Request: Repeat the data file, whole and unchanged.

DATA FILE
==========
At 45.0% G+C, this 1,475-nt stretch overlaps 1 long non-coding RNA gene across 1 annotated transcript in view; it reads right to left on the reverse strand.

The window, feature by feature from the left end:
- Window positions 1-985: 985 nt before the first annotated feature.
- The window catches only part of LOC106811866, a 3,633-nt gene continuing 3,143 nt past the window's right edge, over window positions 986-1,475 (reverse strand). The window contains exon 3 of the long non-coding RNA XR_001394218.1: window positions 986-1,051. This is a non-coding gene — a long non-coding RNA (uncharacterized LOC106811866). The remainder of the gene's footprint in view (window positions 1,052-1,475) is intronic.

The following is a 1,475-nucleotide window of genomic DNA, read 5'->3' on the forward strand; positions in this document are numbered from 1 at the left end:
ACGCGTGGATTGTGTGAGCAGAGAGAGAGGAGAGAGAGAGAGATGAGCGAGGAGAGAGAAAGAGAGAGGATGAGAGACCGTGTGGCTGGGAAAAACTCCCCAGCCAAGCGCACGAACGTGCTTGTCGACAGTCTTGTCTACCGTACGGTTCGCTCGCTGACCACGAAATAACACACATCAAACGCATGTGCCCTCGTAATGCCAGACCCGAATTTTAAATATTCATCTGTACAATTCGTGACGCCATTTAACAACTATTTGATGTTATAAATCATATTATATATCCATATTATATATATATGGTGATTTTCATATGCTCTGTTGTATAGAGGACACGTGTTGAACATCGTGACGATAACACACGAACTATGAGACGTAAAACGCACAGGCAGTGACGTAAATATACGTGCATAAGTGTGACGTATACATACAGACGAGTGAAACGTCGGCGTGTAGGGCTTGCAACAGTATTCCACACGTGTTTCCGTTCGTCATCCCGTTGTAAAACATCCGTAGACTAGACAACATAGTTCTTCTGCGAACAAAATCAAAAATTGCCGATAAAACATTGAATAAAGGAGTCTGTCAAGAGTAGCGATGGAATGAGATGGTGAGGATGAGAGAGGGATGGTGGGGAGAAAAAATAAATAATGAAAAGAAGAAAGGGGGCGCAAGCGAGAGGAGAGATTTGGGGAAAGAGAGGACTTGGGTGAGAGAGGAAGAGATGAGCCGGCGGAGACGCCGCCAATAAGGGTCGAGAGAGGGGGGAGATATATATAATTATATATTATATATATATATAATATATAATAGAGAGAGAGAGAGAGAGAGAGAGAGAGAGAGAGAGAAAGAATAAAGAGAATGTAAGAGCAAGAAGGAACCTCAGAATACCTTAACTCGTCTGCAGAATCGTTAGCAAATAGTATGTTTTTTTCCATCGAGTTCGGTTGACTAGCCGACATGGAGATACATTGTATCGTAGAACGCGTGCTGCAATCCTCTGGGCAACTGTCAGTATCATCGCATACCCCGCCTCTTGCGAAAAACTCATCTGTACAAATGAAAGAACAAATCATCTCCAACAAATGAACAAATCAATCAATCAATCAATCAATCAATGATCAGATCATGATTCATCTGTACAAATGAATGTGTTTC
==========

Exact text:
At 45.0% G+C, this 1,475-nt stretch overlaps 1 long non-coding RNA gene across 1 annotated transcript in view; it reads right to left on the reverse strand.

The window, feature by feature from the left end:
- Window positions 1-985: 985 nt before the first annotated feature.
- The window catches only part of LOC106811866, a 3,633-nt gene continuing 3,143 nt past the window's right edge, over window positions 986-1,475 (reverse strand). The window contains exon 3 of the long non-coding RNA XR_001394218.1: window positions 986-1,051. This is a non-coding gene — a long non-coding RNA (uncharacterized LOC106811866). The remainder of the gene's footprint in view (window positions 1,052-1,475) is intronic.

The following is a 1,475-nucleotide window of genomic DNA, read 5'->3' on the forward strand; positions in this document are numbered from 1 at the left end:
ACGCGTGGATTGTGTGAGCAGAGAGAGAGGAGAGAGAGAGAGATGAGCGAGGAGAGAGAAAGAGAGAGGATGAGAGACCGTGTGGCTGGGAAAAACTCCCCAGCCAAGCGCACGAACGTGCTTGTCGACAGTCTTGTCTACCGTACGGTTCGCTCGCTGACCACGAAATAACACACATCAAACGCATGTGCCCTCGTAATGCCAGACCCGAATTTTAAATATTCATCTGTACAATTCGTGACGCCATTTAACAACTATTTGATGTTATAAATCATATTATATATCCATATTATATATATATGGTGATTTTCATATGCTCTGTTGTATAGAGGACACGTGTTGAACATCGTGACGATAACACACGAACTATGAGACGTAAAACGCACAGGCAGTGACGTAAATATACGTGCATAAGTGTGACGTATACATACAGACGAGTGAAACGTCGGCGTGTAGGGCTTGCAACAGTATTCCACACGTGTTTCCGTTCGTCATCCCGTTGTAAAACATCCGTAGACTAGACAACATAGTTCTTCTGCGAACAAAATCAAAAATTGCCGATAAAACATTGAATAAAGGAGTCTGTCAAGAGTAGCGATGGAATGAGATGGTGAGGATGAGAGAGGGATGGTGGGGAGAAAAAATAAATAATGAAAAGAAGAAAGGGGGCGCAAGCGAGAGGAGAGATTTGGGGAAAGAGAGGACTTGGGTGAGAGAGGAAGAGATGAGCCGGCGGAGACGCCGCCAATAAGGGTCGAGAGAGGGGGGAGATATATATAATTATATATTATATATATATATAATATATAATAGAGAGAGAGAGAGAGAGAGAGAGAGAGAGAGAGAGAAAGAATAAAGAGAATGTAAGAGCAAGAAGGAACCTCAGAATACCTTAACTCGTCTGCAGAATCGTTAGCAAATAGTATGTTTTTTTCCATCGAGTTCGGTTGACTAGCCGACATGGAGATACATTGTATCGTAGAACGCGTGCTGCAATCCTCTGGGCAACTGTCAGTATCATCGCATACCCCGCCTCTTGCGAAAAACTCATCTGTACAAATGAAAGAACAAATCATCTCCAACAAATGAACAAATCAATCAATCAATCAATCAATCAATGATCAGATCATGATTCATCTGTACAAATGAATGTGTTTC